Well, that was a quick overview of what happened today, but I want everyone to know this.
Never underestimate the power of speaking with someone face-to-face. Facebook, Tweet, and blog as much as possible, but when you get a chance to introduce yourself to someone and put a face to your “user”name it is a powerful deal!
I can’t WAIT for tomorrow. The very reason I was able to attend #PI11. Talk to you soon.
WHEW!! The education just keeps on coming! I had a great afternoon. Two hill visits, the Congressional Awards dinner, and a #tweetup with some fellow FQHC advocates!
The two hill visits = COMPLETELY DIFFERENT
The first visit was with a long time supporter of health centers. We had to drive home, not the fact to KEEP level funding for CHCs, but the fact that peer-to-peer conversation among legislators to keep level funding is EXACTLY what we need. The second hill visit was with a freshman Senator’s Legislative Director, and over 25 advocates from Indiana represented CHCs to let the legislator know just how serious this issue is.
The Awards dinner and #tweetup was great! A little time to relax and learn more from other advocates. Met with @gracesonia, @lynnwms, @justjolly, @IThealthnonprof, @Venatta_PDX and it was great. Talking with many about the helpful tool of social media and different ideas on ways to attract others to join the cause!
Advocacy is in the air! And we aren’t stopping! The best thing that I heard today, it was at the Awards dinner – “FOLLOW UP, FOLLOW UP, FOLLOW UP! What you don’t do MAY hurt you, but what you DO do WILL ALWAYS HELP YOU!”
Good night! I am looking forward to a day full of learning sessions tomorrow!
It is middle of the day, DAY 4, and it feels like I have been here FOR A MONTH!! Not in a bad way, but in the way that I have learned SO MUCH since I landed in DC. #PI11 has been awesome so far.
I just got done with “The Role of Health Centers to Prevent and End Homelessness” session. WHAT A GREAT SESSION! This tied in both subjects that I am most compassionate about in advocated for, and further instilled my belief that if there were only TWO human rights those two should be HOUSING and ACCESS TO HEALTH CARE.
“If you collaborate well, collaborate MORE.” – Jennifer Ho, Deputy Director of USICH
What I took away most from this session, whose co-speakers were Jennifer Ho (Deputy Director of USICH) and Barbara DiPietro (Director of Policy at NHCHC), is that collaboration among the spectrum of human services is VITAL to the well-being of our nation. Being able to integrate affordable primary and behavorial health care with housing and employment assistance programs is more than just handing out referrals back and forth.
We need health center staff and employees to be able to recognize and know how to care for the homeless. Being able to break out of our silos of care and collaborate with one another will be beneficial for the people we are serving, for our neighborhoods as whole, and our country that is so wealthy that there is no reason why people should remain homeless.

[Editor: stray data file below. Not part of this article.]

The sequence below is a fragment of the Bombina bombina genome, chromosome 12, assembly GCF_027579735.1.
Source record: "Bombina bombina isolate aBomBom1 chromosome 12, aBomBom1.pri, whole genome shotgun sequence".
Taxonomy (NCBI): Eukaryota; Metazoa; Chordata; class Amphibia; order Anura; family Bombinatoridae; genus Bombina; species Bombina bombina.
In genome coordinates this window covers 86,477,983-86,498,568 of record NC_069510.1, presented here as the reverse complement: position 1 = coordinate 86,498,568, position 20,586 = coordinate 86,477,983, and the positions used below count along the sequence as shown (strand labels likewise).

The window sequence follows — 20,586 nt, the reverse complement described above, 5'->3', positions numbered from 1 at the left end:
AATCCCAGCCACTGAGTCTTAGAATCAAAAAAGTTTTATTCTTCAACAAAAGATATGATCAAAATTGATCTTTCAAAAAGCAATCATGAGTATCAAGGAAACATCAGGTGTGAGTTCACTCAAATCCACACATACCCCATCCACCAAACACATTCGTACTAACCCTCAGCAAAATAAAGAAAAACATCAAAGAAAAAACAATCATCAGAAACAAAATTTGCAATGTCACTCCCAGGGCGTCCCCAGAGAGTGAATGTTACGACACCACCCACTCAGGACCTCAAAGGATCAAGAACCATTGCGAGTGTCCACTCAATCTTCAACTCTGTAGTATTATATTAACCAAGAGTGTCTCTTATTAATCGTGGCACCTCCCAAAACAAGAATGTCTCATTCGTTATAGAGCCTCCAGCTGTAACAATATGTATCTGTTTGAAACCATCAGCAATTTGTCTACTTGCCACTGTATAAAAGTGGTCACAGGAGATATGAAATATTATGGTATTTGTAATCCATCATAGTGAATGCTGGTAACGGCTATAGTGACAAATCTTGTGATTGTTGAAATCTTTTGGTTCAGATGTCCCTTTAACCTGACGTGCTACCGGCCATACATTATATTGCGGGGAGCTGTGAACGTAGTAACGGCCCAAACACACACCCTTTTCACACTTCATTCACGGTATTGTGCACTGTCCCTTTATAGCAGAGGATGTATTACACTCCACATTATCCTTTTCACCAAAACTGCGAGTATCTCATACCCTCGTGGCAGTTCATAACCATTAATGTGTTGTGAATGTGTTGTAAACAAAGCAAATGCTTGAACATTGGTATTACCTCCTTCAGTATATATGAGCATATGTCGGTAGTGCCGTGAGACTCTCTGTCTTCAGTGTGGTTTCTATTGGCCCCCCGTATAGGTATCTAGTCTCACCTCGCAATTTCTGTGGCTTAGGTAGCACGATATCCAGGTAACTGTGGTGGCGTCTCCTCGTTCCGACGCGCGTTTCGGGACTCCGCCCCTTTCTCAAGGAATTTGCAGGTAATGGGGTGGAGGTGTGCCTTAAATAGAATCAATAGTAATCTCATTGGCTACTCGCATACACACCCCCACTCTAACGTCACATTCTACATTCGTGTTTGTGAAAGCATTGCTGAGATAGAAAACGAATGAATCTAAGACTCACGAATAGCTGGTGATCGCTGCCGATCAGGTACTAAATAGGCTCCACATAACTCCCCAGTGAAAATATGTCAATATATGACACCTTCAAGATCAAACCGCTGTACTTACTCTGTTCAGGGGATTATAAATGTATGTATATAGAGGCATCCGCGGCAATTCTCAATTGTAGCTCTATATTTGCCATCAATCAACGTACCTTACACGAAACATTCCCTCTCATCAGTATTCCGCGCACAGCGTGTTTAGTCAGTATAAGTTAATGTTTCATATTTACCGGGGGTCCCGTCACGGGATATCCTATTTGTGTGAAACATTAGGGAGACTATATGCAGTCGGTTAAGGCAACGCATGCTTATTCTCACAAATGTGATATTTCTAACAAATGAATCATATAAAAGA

Please feel free to comment and question below. This is a subject that I believe in the most, and discussion can ONLY increase knowledge. These issues will not go away soon.
What a day!!
I learned SO MUCH! Each day in the past 8 months has been a learning experience for me. In college I had no intention of getting into health care, and I am now at the Policy & Issues Forum preparing to meet with legislators on the day of the One Year ANNIVERSARY of the Patient Protection & Affordable Care Act!!
A few highlights from the General Opening Session (other than the fact that we got to hear Secretary of the U.S. Dept of Health and Human Services, Kathleen Sebelius AAAAAND wife of late Ted Kennedy, Vicki Kennedy!!)
- “Let’s stand together and proudly present our new logo” – Yes, this will be KEY for advocacy NACHC presented a new FQHC logo (to be used soon).
- “To every complex problem, there is a simple, easy answer. And, that answer is wrong.” A great quote given by a great speaker, Vicki Kennedy. I think this tells the story of all advocacy projects.
- “Nobody does it better than you!” A compliment from Secretary Sebelius. A statement that should remind all FQHC advocates of who we represent our staff!
The first day of #PI11 turned about to be a great start to what I expected! Tomorrow HILL VISITS.. time to quit talking and start doing!
Made my way to Washington, D.C. Luckily, I had some help from HealthNet who have been to the P&I Forum a few times. Thank goodness they happened to be on my flight!
As a current EDUCATION advocate, I have learned a lot just from the first session.
“Understanding Congress” was given by Marc Wetherhorn (@MarcWNACHC), the Advocacy Director for NACHC. Three highlights to take away from the talk are below. Hopefully I can help other FQHC advocates learn a little bit about the working of Congress and how they can help us.
- Basics – In the House, the Majority RULES! Seriously, if you are in the minority you can let your voice be heard, but the majority is going to get their way. “We don’t need all of the seats, we need 219.” – Marc
- Appropriations – (right from Marc’s slide) Legislation that provides the actual funding for federal programs. There are 11 appropriations bills enacted each year to fund federal programs. The community, migrant and homeless health care programs are under the jurisdiction of the Labor-HHS-Education Appropriations Bill in both the House and Senate.As an advocate, you should care more about cuts to appropriations rather than cuts to budgets.